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"At the heart of New Right thought, lies the paradox of libertarian and authoritarian belief". To what extent do you support this quotation?

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"At the heart of New Right thought, lies the paradox of libertarian and authoritarian belief". To what extent do you support this quotation? The New Right is a form of conservatism which formed in the 1980s and took a very different view of elements of society such as family, education and crime. In the United Kingdom, New Right more specifically refers to a strand of Conservatism that the likes of Margaret Thatcher and Ronald Reagan influenced. Thatcher's style of New Right ideology, known as Thatcherism was heavily influenced by the work of Friedrich Hayek (in particular the book, The Road to Serfdom). Margaret Thatcher said in her 1995 memoirs, The Downing Street Years; "The most powerful critique of socialist planning and the socialist state which I read and to which I have returned so often is F.A.Hayek's 'The Road to Serfdom'". They were ideologically committed to neo-liberalism as well as being socially conservative. Key policies included deregulation of business, a dismantling of the welfare state or 'Nanny State', privatisation of nationalised industries and restructuring of the national workforce in order to increase industrial and economic flexibility in an increasingly global market. The paradox of New Right thought is that it combines both liberal views and conservative views into one coherent ideology. ...read more.


Thatcher and Ronald Reagan were also partly authoritarian. Whilst Thatcher was economically liberal, as far as social values within the New Right were concerned she was anything but. Margaret Thatcher wanted a return to Victorian values and therefore never supported gay or lesbian relationships. Thatcher and Reagan encouraged censorship in both the United Kingdom and the USA (from anything from pornography to TV to speeches made by Gerry Adams). The New Right also presided over a severe decline in race relations with large race riots occurring in 1981. It is also often claimed that the UK's (Thatcher's) stance towards South Africa under Apartheid was very unhelpful, as she wished to solve all problems within the UK before trying to fix problems abroad. Authoritarianism describes a form of social control characterised by strict obedience to the authority of a state or organisation, often maintaining and enforcing control through the use of oppressive measures. Authoritarian regimes are strongly hierarchical. Authoritarianism is in essence the principle of blind submission to authority, as opposed to individual freedom of thought and action. In government, authoritarianism denotes any political system that concentrates power in the hands of a leader or small elite that is not constitutionally responsible to the body of the people. ...read more.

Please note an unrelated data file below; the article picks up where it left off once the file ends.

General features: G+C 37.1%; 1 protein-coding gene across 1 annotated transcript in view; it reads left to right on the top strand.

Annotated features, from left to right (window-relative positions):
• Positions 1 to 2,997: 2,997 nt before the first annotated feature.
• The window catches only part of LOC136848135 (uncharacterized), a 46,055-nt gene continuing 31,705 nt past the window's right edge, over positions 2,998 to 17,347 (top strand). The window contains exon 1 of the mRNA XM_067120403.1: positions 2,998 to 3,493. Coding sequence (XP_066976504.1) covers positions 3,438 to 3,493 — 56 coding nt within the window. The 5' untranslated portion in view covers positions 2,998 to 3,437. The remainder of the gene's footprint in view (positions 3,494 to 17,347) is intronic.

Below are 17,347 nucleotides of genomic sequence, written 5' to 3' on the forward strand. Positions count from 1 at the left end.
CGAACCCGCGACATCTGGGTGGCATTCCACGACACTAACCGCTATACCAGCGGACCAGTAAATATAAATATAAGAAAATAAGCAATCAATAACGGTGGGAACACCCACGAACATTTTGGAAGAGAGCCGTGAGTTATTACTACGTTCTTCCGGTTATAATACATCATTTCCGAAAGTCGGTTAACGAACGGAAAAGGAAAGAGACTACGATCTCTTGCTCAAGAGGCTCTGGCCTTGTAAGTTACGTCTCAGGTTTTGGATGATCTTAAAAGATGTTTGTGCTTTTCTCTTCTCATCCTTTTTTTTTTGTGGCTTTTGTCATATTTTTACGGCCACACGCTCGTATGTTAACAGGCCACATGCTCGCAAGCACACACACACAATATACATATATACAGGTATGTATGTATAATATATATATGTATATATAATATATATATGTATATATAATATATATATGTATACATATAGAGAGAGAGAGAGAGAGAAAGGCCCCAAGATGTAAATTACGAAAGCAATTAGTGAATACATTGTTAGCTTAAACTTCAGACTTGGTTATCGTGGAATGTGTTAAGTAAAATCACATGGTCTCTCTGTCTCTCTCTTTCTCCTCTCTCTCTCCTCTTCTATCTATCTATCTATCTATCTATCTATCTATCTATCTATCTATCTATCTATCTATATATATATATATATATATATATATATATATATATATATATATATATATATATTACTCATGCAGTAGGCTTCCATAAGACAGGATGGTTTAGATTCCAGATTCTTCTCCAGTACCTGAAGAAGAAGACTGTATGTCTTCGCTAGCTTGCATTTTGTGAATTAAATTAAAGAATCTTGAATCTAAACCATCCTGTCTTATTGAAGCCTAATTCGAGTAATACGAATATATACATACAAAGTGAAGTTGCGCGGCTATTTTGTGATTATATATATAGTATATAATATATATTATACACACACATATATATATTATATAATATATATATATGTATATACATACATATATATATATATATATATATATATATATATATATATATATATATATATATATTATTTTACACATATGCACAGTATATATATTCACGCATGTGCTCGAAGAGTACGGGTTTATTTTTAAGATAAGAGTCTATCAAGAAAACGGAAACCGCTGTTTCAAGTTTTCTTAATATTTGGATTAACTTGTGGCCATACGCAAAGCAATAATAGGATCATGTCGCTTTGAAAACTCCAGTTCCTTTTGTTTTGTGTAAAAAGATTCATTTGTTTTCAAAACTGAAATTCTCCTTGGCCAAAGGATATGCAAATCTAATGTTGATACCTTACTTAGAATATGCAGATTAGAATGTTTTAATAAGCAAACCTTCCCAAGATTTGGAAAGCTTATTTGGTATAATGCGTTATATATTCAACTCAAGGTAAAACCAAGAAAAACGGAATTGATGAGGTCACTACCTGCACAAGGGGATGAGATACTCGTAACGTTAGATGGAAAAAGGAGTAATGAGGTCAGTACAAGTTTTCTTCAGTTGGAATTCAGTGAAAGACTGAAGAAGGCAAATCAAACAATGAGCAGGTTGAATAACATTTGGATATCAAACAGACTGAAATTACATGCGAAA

teachers, welfare workers, probation officers and so on, who may have been permissive or had alternative views to those set in Thatcherism. The logic which derives from such a view is, once more, the extension and deepening of the command of the central state in order to regulate and police those areas of social life organised by the various different self-interests of all individuals in society. I do support this quotation to a certain extent; however, I would not say it is a paradox, as the New Right has been a very successful strand of Conservatism in recent years. It saw Ronald Reagan and Margaret Thatcher dominate their country's political regime for about ten years each. The libertarian beliefs of a free market lie reasonably comfortably with a slightly authoritarian control of the state. The only downside from the New Right in the UK and the USA is the fact that their belief in the free market, allowed for unemployment to rise, and this eventually turned British voters against Thatcher, and caused an annoyance in Americans because Reagan allowed unemployment to rise. If these two leaders had not adopted quite such a strong stance on the libertarian side of the economy, then the New Right may have been more successful, and the two parties may still have been in power. ...read more.

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